Do You Treat My Addiction?
At Holdfast Recovery, we treat both alcohol addiction and all forms of drug addiction (including co-occurring disorders). We offer an array of programs to target your unique needs.
Will My Insurance Cover This?
At Holdfast Recovery, we accept most major insurances and understand how hard the process can be. Fill out our insurance form or give us a call and we will help you along the way.
How is Your Program Different?
Our program is different in many ways, one of them being our 3-phase approach and how we address addiction and the trauma that lies underneath!
The type of rehab program you choose will depend on several factors, including the severity of your addiction and your situation at home. In some cases, you may need to stay at home to look after dependents or stay close to a supportive family. Sometimes, people who have a substance use disorder live in an environment that makes their condition worse.
If there are triggers at home or the risk of relapse is too high, we’d recommend attending our drug rehab in Prescott.
During outpatient or intensive outpatient (IOP) rehab, you don’t stay at the facility. You’ll take part in a mixture of group and individual therapy, as well as activities that boost your overall well-being. Psychoeducational groups help you to understand the forces at play when you’re experiencing cravings or challenging emotions.
The initial treatment phase is usually more intensive, with around 30 hours spent in session. Once you’re ready, usually after 2 months, you step down to 15 hours per week. When participating in an outpatient program, you’ll have access to work and education opportunities, so you can start advancing your career and applying what you’ve learned to daily life.
Sober living can take place once you’ve completed a rehab program as part of aftercare or provide you with a safe, supervised place to live during treatment. When you stay at a sober living facility, you live among people who share a similar experience with you. You also benefit from a structured routine and encouragement from support staff. You prepare meals together, giving you all the perfect opportunity to develop your cooking and social skills.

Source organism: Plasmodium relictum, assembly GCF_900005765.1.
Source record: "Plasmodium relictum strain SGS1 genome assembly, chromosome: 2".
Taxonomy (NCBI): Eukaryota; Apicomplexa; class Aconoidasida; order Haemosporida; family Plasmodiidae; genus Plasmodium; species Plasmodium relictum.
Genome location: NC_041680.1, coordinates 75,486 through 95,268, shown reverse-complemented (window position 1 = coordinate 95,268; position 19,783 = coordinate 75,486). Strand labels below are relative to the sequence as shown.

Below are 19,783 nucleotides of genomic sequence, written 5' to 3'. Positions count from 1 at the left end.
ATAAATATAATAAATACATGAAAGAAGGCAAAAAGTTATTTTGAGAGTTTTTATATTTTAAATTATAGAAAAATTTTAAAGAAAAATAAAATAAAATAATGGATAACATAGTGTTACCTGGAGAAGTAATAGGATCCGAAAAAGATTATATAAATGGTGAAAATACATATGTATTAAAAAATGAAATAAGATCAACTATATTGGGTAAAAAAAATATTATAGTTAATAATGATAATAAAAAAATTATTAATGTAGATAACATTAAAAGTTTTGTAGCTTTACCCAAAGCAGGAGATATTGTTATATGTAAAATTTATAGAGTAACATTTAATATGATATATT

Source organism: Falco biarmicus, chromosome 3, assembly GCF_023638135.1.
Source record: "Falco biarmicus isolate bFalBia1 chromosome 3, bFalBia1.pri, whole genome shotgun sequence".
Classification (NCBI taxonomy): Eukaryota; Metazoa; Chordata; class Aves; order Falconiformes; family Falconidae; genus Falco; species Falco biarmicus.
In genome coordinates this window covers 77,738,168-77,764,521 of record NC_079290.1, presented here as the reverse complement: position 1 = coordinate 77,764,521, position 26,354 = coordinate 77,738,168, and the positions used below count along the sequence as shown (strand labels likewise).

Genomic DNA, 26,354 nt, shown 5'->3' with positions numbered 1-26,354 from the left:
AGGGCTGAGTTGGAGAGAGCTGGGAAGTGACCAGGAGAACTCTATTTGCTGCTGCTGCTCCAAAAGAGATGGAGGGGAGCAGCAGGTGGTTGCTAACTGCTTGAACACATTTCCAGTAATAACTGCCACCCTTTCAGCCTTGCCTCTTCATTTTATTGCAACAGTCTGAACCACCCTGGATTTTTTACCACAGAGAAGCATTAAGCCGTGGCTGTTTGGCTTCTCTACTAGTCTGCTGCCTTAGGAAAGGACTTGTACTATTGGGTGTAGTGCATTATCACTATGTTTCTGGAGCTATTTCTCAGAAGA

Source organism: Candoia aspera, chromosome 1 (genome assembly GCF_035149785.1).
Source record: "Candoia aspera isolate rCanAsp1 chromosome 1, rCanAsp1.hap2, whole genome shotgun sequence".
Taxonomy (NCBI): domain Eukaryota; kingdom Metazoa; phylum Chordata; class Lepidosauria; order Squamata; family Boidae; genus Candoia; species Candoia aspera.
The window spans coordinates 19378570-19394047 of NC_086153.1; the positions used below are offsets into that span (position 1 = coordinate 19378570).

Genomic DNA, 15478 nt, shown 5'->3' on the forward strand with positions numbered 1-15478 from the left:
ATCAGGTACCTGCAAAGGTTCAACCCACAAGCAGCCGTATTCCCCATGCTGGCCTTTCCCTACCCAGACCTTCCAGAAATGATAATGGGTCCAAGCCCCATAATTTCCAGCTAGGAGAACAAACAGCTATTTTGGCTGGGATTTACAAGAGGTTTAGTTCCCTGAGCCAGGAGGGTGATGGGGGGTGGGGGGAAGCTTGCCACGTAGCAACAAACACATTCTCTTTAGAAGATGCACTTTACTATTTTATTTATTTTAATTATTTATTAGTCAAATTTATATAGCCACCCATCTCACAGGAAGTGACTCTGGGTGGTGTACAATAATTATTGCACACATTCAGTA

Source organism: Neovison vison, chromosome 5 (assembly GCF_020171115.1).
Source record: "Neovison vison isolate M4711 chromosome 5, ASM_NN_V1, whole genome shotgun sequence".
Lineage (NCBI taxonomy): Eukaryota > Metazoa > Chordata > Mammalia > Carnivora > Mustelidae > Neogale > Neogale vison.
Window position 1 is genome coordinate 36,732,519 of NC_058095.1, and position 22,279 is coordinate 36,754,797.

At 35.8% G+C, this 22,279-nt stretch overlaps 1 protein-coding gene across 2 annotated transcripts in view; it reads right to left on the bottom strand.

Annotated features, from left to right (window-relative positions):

Sober living prepares you for independence by ensuring you fulfill your responsibilities and holding you accountable. You can still come and go, within set boundaries, so you ease gently back into the full freedom of daily life.
The first stage of rehab is assessment. Initially, you’ll complete a form that gives the medical team a basic understanding of your condition and background. Next, you meet with an addiction specialist who carries out a full assessment of your physical and mental health so they can construct your individualized treatment plan.
You spend most of your day attending various sessions that give you a platform to express your feelings and discover the root of your problems. Some, like 12-step program meetings, take place in a group setting, allowing you to share your story and learn from other people’s experiences. A trained counselor oversees these meetings, guiding them and offering insights where appropriate. Individual therapy sessions, such as cognitive behavioral therapy and eye movement desensitization therapy, delve deeper into your personal experiences and help you cope with emotional distress.
3. Encouraging a Healthy Lifestyle
Forget fitness classes at school or any preconceptions you may have about exercise. Moving your body and getting your heart beating provide the body with a natural high. Each person can find a style of training that suits them and makes them feel good — rehab helps you get in touch with how good it feels to work out.
Rehab is not a final cure for addiction, although it gives you all the tools and skills necessary to overcome it for good. Recovery is an ongoing process that requires maintenance. Aftercare helps you to step down from the structure of rehab back into ordinary life. You’ll also develop strategies for the future and focus on progressing through education or your career. The majority of people who succeed in long-term sobriety continue attending some form of aftercare for at least 2 years.